Just an annual reminder to support Black people and communities while participating in The Capitalism this holiday season. Here is a list to get you started. These make great gifts! You can also make a donation in someone’s name at nonprofits listed here. Kitchen The Power Plate (spice blends, cookbooks, and private dining services) Brass… Continue reading The BLKest Friday 2019
I woke up Tuesday, 5 November 2019 knowing that Heed the Hollow, the collection of poems I worked tireless on for a few years that turned into the book I anxiously anticipated for a little over a year, was finally in the world. It was a great feeling. Taking into account the Poets & Writers… Continue reading On “Heed the Hollow,” Election Day, and June Jordan
A month into my life in New York City, Google wanted to tell me how many miles I had walked in the last four weeks. Because I depended on GoogleMaps so much to get around, I was definitely interested in that calculation. But as the months passed and I learned my way enough without exclusive… Continue reading The New York Moment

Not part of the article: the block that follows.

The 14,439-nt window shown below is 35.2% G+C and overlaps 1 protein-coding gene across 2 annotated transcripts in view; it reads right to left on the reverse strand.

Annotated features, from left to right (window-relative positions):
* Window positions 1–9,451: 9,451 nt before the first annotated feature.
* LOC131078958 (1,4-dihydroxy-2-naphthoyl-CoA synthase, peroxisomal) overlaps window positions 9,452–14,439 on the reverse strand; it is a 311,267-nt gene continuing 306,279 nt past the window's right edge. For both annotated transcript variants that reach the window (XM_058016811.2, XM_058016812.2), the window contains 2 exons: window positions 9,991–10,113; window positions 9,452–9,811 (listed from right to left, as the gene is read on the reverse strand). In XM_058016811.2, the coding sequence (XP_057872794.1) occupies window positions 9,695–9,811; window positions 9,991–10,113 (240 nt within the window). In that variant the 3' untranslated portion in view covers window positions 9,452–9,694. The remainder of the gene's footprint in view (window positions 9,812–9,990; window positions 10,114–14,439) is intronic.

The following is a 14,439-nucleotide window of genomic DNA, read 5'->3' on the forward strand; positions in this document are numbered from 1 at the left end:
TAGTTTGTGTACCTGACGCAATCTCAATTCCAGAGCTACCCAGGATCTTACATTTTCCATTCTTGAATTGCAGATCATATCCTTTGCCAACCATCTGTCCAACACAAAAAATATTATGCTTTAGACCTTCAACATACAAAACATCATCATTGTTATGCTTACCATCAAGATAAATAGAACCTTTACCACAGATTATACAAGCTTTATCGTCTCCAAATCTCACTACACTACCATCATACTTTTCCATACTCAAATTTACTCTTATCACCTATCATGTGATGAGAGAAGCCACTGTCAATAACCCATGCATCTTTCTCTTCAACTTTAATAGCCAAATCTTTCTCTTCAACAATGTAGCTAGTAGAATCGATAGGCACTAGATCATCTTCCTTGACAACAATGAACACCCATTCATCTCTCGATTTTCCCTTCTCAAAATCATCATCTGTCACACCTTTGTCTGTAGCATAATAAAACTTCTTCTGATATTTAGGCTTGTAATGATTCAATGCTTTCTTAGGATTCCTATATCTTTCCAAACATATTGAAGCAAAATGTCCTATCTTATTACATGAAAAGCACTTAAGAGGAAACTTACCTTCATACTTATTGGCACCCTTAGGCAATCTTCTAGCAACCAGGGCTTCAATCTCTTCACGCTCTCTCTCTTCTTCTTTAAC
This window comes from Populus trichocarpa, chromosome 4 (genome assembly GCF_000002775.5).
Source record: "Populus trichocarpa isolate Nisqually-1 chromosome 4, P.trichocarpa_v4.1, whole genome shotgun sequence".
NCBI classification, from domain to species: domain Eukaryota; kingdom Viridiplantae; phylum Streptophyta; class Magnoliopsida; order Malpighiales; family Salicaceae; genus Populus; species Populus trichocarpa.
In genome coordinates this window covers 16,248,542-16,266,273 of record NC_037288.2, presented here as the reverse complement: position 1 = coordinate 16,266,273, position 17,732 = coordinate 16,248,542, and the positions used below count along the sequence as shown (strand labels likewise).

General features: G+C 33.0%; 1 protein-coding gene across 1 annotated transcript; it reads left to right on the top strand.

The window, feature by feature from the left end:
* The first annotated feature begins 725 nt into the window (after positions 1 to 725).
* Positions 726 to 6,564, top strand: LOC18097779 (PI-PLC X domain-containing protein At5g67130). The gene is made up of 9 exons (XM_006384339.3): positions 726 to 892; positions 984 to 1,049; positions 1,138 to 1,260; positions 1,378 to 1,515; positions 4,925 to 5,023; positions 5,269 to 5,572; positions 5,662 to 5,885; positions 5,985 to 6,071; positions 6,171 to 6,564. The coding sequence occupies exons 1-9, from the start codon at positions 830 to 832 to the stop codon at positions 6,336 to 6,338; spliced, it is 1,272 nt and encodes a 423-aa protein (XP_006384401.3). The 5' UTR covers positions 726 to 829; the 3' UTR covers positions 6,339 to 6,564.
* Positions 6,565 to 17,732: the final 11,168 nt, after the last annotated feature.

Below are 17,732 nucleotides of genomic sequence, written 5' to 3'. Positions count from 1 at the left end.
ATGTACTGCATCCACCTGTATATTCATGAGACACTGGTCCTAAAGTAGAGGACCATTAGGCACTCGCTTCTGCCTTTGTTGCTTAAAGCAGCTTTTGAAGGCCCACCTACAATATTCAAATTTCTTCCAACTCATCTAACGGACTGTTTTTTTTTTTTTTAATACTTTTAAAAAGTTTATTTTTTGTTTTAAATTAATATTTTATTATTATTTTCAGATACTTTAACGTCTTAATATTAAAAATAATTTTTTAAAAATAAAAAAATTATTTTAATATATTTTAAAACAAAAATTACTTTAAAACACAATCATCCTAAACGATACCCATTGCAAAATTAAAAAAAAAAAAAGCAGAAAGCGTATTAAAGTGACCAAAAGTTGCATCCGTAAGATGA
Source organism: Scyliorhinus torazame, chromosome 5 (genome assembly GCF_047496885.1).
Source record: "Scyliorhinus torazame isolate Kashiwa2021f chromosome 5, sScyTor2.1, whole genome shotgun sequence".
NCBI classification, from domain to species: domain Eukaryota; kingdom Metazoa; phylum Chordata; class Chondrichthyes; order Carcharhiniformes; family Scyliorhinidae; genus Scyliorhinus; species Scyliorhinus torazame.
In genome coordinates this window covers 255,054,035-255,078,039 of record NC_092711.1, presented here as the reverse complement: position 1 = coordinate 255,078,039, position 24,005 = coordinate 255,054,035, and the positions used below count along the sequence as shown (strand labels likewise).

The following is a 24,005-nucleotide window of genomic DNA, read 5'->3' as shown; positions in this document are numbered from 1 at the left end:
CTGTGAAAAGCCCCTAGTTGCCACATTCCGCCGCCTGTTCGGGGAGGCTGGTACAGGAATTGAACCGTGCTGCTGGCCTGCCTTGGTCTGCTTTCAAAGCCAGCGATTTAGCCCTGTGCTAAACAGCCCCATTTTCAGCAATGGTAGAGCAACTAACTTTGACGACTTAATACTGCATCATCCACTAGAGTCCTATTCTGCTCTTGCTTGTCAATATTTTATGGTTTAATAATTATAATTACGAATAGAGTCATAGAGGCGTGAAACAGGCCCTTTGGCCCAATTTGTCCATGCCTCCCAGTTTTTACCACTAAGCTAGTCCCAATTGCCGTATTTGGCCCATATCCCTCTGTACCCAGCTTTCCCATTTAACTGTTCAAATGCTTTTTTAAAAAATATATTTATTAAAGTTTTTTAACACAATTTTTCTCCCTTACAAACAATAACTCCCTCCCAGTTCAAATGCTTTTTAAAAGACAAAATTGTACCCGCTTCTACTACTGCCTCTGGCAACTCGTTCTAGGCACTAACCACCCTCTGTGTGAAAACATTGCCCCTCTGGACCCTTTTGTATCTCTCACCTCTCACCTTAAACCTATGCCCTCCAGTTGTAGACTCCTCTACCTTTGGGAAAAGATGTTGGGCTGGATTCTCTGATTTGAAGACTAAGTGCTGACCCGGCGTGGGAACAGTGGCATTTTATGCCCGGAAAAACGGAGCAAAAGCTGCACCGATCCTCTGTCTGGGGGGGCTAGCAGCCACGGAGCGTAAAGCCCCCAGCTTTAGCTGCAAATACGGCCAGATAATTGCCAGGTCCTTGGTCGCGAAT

This is still so unreal to me. Both a dream prize and a dream press. Excited and very nervous about the next year. Very thankful for the support and encouragement from Cave Canem and Graywolf Press. When I’m feeling doubtful I still go back and read Chris’s very kind citation in the announcement. From the Cave… Continue reading Malcolm wins the 2018 Cave Canem Poetry Prize!
“Viewers walk away with recognition of how difficult it is, in the South and elsewhere, to live amidst the historical memories that some recognize as violent and others experience as nostalgia. It’s safe to say that this is history’s charge — to make us critical of the past as much as we are reflective of it.… Continue reading Photographer Keris Salmon conjures the voices of slavery’s past at Arnika Dawkins
“In a carefully curated sequence of woodcuts and screenprints, Barber attempts to break open those “hegemonic modes of seeing” that bell hooks describes by heeding the dissonance between race and color, between looking at and being seen.” -from my ArtsATL review of Jamaal Barber’s first solo show, Bright Black
“Confederate monuments are never about forgetting or correcting a violent past; they are about upholding a culture that is toxic and dominant.” –from “Allowing Racist Symbols to Remain Standing Shows What We Are Unwilling to Change in Society,” an op-ed of mine published this week on Truthout.